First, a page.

Pedophilia is not a sexual orientation by anyone’s definition – only in the imagination of Religious Right organizations and political figures trying to derail the legislation with the most inflammatory charge they can come up with. As Rep. Tammy Baldwin pointed out during debate, sexual orientation is explicitly defined in the federal hate crimes statistics act as “consensual heterosexuality and homosexuality. And in spite of the Right’s claims about paraphilias, the American Psychiatric Association defines sexual orientation very clearly as homosexuality, heterosexuality, or bisexuality.

Despite Dobson’s lie that the “the liberals in Congress would not define sexual orientation", the bill clearly does that.  Secondly, “sexual orientation” is clearly defined by the American Psychiatric Association as “homosexuality, heterosexuality, or bisexuality”. Pedophilia and the rest of Dobson’s list that rolls off his tongue so easily are not included in the definition of sexual orientation. 

Lie number 2, the bill violates rights to free speech and expression and also violates the freedom of religion.

“if anybody speaks out about homosexuality, says it’s a sin, says its wrong, says it’s against the Bible, that individual would be charged with a quote, hate crime.”

These are Robertson’s words, but they reflect the false claims of a broad swath of the religious right.

Here’s the truth:

First, according to Professor Friedman, the Senate  yesterday passed an amendment 78-13 that clarified that the act “should not be construed or applied to infringe on First Amendment rights.”  According to the language of the act itself,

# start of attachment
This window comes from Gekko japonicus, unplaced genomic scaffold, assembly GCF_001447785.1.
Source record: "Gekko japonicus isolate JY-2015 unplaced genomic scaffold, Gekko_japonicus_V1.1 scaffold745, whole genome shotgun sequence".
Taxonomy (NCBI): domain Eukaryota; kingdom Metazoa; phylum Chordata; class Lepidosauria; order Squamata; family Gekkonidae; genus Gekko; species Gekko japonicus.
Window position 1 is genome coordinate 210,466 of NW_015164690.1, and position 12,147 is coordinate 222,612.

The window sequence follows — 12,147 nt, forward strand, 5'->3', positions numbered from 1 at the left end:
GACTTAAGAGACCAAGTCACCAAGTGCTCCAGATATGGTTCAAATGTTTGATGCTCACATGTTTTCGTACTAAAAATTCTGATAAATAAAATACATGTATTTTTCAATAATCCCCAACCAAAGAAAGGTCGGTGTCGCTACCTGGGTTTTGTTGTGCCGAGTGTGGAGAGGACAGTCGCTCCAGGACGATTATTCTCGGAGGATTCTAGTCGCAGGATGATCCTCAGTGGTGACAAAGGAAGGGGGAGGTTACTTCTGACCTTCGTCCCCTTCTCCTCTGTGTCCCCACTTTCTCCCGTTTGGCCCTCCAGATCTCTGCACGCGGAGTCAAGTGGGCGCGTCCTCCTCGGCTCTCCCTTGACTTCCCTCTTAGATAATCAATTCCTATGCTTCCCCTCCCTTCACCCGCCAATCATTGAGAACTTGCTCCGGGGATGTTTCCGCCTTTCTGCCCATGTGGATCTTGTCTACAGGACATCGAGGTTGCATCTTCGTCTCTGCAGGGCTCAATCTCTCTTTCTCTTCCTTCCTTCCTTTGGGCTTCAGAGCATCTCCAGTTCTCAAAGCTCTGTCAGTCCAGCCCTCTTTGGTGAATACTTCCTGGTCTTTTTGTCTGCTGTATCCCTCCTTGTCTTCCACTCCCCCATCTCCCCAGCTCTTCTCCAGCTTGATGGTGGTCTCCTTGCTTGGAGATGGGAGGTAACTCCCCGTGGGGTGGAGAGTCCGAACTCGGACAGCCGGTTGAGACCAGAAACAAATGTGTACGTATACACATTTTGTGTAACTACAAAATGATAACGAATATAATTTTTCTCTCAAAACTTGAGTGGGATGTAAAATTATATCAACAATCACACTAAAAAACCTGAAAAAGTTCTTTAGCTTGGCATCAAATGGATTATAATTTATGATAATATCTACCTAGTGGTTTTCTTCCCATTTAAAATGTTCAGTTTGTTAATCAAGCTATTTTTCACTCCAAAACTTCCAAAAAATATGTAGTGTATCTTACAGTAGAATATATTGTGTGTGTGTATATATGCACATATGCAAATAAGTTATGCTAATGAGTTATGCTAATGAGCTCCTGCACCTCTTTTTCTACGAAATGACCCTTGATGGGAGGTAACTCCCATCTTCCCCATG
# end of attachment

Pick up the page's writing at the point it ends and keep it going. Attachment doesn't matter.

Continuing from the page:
3) CONSTITUTIONAL PROTECTIONS.—Nothing in this division shall be construed to prohibit any constitutionally protected speech, expressive conduct or activities (regardless of whether compelled by, or central to, a system of religious belief), including the exercise of religion protected by the First Amendment and peaceful picketing or demonstration. The Constitution does not protect speech, conduct or activities consisting of planning for, conspiring to commit, or committing an act of violence.
(4) FREE EXPRESSION.—Nothing in this division shall be construed to allow prosecution based solely upon an individual’s expression of racial, religious, political, or other beliefs or solely upon an individual’s membership in a group advocating or espousing such beliefs.

Second, the act presupposes a felonious act of violence against another.  In other words, it is not speech or thought or expression or association that is actionable – it is only a physical act of violence against another that rises to the level of a felony. The act does not criminalize behavior that was previously legal; it merely adds penalities to actions that are already criminal when that criminal act is motivated by hate against a protected group.

As an active member of a Christian congregation and a Christian denomination, I am galled at the self-righteous, judgmental, and deceptive actions of the self-appointed watchdogs of morality on the religious right whose behavior seems to me to be decidedly unchristian.  One has to wonder about the religious right’s abject failure to follow the command, You shall not bear false witness against your neighbor.  Mr. Dobson, Mr. Robertson, and the rest of your ilk, you do not speak for me.